3. For conceptions between 1st August 1991 and 31st March 2005, the majority of donors will be anonymous, unless they specified a wish to be identified.

Since 1991, UK law has allowed up to ten families use the same donor, so the donor conceived children may have a number of genetically related siblings.  A child conceived via a donor arrangement can, from the age of 16, consult the register to ascertain how many donor-conceived siblings there are.  Also, from the age of 18, a donor-conceived child can be put in contact with any related siblings, and can request to be put on the Donor Sibling Register.

A donor can find out whether their donation resulted in a birth and they are permitted to ask the sex of the child.  However, they are not permitted to know any further identifying information.

Fertility clinics play an important role in modern day family life.  It is by raising awareness of their use and importance that we can understand more on their operation.

For more information, or some preliminary, confidential advice please contact Anne-Marie Hamer, our Fertility & Surrogacy expert.

Having Children Later in Life vs Fertility Rates

Having Children Later in Life vs Fertility Rates

With the wonderful news of the Duke and Duchess of Sussex are expecting a child in the spring it signifies the every-growing trend that couples are choosing to have children later in life.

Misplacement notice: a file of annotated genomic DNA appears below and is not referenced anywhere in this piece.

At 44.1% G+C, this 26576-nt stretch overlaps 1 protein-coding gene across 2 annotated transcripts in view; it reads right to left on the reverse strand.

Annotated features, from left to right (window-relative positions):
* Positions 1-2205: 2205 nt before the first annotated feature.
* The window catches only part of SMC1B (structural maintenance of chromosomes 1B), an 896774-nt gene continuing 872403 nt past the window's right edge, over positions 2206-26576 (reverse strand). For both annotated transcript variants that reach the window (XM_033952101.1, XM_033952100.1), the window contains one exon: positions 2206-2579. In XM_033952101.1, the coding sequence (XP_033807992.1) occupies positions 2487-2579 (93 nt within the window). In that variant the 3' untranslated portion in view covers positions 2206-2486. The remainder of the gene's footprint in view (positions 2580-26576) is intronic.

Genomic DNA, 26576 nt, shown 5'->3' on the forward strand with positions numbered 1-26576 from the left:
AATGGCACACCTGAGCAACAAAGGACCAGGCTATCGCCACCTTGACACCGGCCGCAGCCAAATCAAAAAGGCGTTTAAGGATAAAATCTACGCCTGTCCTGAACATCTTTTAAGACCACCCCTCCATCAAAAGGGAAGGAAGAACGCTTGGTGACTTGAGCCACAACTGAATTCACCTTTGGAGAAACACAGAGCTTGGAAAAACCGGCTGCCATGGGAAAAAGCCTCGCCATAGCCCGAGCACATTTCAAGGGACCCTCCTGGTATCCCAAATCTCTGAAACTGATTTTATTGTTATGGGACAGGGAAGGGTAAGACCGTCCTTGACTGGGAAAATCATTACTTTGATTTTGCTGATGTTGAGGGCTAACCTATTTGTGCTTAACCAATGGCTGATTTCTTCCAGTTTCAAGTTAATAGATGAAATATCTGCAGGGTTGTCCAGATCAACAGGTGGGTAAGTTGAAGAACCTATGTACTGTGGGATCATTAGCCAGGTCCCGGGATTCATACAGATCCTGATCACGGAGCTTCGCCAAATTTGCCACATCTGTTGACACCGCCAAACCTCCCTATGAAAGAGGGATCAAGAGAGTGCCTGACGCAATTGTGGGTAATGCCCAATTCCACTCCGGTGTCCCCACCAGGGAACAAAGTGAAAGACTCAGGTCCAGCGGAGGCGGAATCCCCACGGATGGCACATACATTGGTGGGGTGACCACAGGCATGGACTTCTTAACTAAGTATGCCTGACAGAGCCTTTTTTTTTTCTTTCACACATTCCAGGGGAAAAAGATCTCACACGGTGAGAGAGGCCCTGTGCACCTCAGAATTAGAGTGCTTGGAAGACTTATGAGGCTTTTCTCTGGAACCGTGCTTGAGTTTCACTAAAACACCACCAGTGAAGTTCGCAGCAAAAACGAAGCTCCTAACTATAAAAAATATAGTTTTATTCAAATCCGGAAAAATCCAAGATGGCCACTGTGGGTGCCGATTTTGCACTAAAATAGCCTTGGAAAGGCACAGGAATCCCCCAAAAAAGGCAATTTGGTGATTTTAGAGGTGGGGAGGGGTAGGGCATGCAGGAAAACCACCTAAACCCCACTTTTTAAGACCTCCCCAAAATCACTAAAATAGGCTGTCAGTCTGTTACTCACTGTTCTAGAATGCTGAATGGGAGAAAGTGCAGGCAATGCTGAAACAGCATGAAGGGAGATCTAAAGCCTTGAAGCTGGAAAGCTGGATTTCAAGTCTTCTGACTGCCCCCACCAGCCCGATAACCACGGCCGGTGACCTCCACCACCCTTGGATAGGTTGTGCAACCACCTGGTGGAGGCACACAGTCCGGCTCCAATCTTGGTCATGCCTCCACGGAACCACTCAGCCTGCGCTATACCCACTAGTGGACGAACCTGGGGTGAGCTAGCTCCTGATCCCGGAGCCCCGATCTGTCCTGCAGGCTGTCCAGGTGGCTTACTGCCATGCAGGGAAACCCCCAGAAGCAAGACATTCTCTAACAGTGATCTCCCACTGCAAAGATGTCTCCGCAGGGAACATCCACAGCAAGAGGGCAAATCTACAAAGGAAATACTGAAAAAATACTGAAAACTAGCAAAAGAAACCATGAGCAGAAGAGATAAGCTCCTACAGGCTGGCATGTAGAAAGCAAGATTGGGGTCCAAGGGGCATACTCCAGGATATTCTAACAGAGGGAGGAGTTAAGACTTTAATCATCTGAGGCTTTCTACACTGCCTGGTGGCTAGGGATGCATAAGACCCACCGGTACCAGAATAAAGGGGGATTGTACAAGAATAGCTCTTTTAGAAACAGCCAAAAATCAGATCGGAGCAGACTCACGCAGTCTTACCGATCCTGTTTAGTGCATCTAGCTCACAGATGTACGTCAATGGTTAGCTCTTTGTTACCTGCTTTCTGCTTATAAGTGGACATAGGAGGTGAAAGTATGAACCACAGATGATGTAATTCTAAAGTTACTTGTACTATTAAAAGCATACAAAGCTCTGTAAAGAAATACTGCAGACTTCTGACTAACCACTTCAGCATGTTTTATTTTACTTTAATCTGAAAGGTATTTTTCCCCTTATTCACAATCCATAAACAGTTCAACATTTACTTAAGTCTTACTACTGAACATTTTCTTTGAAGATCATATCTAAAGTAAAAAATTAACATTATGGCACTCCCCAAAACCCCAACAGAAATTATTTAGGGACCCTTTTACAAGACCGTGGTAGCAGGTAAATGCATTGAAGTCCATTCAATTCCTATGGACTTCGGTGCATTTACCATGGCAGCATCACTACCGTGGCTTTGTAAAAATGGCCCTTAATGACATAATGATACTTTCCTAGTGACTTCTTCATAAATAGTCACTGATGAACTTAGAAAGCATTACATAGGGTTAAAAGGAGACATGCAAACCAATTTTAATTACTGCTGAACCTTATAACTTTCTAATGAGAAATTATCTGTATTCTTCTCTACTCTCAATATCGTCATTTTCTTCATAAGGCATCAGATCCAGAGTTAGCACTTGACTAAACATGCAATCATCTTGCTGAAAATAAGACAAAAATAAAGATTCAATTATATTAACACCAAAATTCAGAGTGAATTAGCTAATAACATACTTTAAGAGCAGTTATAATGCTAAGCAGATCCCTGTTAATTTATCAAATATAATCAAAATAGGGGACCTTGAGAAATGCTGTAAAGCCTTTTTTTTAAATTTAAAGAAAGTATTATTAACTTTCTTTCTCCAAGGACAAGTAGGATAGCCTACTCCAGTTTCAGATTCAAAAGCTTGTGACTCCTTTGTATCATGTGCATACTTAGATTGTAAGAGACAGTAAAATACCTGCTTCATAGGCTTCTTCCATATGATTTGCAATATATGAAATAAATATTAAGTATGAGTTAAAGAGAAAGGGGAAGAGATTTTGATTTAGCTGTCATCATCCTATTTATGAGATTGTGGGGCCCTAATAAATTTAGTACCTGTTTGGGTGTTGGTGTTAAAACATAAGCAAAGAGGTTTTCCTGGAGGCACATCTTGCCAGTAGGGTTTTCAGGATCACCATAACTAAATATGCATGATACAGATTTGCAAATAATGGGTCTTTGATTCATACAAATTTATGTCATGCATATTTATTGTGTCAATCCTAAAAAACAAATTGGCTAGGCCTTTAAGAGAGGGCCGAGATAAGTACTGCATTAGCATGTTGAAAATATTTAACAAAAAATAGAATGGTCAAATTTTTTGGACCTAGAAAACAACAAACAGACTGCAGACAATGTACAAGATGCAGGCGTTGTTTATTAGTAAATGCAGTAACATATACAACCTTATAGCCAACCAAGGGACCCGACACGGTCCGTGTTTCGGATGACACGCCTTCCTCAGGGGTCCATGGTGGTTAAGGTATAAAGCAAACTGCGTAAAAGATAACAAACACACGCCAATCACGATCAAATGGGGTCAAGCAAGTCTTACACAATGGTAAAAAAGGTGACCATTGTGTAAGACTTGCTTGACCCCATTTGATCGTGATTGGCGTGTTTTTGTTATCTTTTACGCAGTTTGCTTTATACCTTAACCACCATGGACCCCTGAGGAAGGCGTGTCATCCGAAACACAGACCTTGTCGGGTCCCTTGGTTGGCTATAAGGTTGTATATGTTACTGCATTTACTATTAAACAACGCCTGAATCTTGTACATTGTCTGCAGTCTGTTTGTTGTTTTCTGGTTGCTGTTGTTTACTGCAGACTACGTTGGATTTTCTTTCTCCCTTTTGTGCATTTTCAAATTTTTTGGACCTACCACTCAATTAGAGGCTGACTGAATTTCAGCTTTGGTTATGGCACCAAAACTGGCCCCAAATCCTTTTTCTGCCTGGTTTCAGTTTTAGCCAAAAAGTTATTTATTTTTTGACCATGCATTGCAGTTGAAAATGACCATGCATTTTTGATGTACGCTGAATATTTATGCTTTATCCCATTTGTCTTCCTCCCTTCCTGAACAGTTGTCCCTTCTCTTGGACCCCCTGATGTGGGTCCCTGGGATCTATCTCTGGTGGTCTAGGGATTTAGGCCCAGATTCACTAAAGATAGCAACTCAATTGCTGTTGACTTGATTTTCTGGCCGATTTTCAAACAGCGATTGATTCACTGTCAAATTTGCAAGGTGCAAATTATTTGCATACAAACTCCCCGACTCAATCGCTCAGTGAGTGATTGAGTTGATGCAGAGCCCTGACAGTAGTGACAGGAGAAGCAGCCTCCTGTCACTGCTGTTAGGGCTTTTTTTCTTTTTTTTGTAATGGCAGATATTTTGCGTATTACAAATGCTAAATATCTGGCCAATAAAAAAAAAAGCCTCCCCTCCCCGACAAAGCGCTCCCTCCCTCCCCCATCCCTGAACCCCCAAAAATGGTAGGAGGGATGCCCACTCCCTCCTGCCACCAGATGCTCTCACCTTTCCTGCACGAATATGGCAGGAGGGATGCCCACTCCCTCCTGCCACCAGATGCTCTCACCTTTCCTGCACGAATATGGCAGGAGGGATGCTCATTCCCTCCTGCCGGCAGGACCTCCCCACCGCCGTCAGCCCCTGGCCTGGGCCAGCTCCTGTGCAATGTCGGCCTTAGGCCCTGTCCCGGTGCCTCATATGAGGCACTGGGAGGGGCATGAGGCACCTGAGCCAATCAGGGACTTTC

The latest figures from the Office for National Statistics (2016) show that the conception rates amongst the 30-34 age group increased by 14.16% between 2006 and 2016, whereas the 20-24 age group saw a decrease of 15.7%.  The conception rate for the under 20s dropped by 45.59% but for the over 40s it increased by 10.32% over the same ten-year period.  The fertility rate of women aged 40 and over has now more than trebled since 1981.  The figures show that even between 2015 and 2016, the conception rates fell amongst every age group except for the 35-39 age range which saw an increase of 1.9%.  These results were published on 27th March 2018.

What does this mean for couples choosing to have children much later in life, and what does it also mean for the fertility sector in the UK?

Couples who choose to have children much later in life may well consider all their options first and plan better for the financial cost of bringing up those children.  Couples would benefit from undertaking their research at the earliest opportunity and may even consider the freezing of the woman’s eggs, if necessary.  It is well known that a woman’s fertility declines after the age of 35 so planning is vital.

The Human Fertilisation and Embryology Authority (HFEA) is the UK’s independent regulator of fertility treatment and regulates all fertility clinics and providers in the UK.  As of March 2017, there were 132 licensed clinics and laboratories in the UK, with the majority providing specialist treatment services covering IVF and embryology.  The largest offerings of clinics in the UK are centred in London and the South East.  If the trends continue as they are, with women choosing to have children much later in life, then we may well see an increase in the number of clinics across the country, together with the number of family lawyers offering fertility and surrogacy advice.

Having spoken to the HFEA, it is clear that there is an ongoing demand for family lawyers to offer the services of fertility and surrogacy.

For more information, or a preliminary, confidential discussion contact our Fertility expert Anne-Marie Hamer.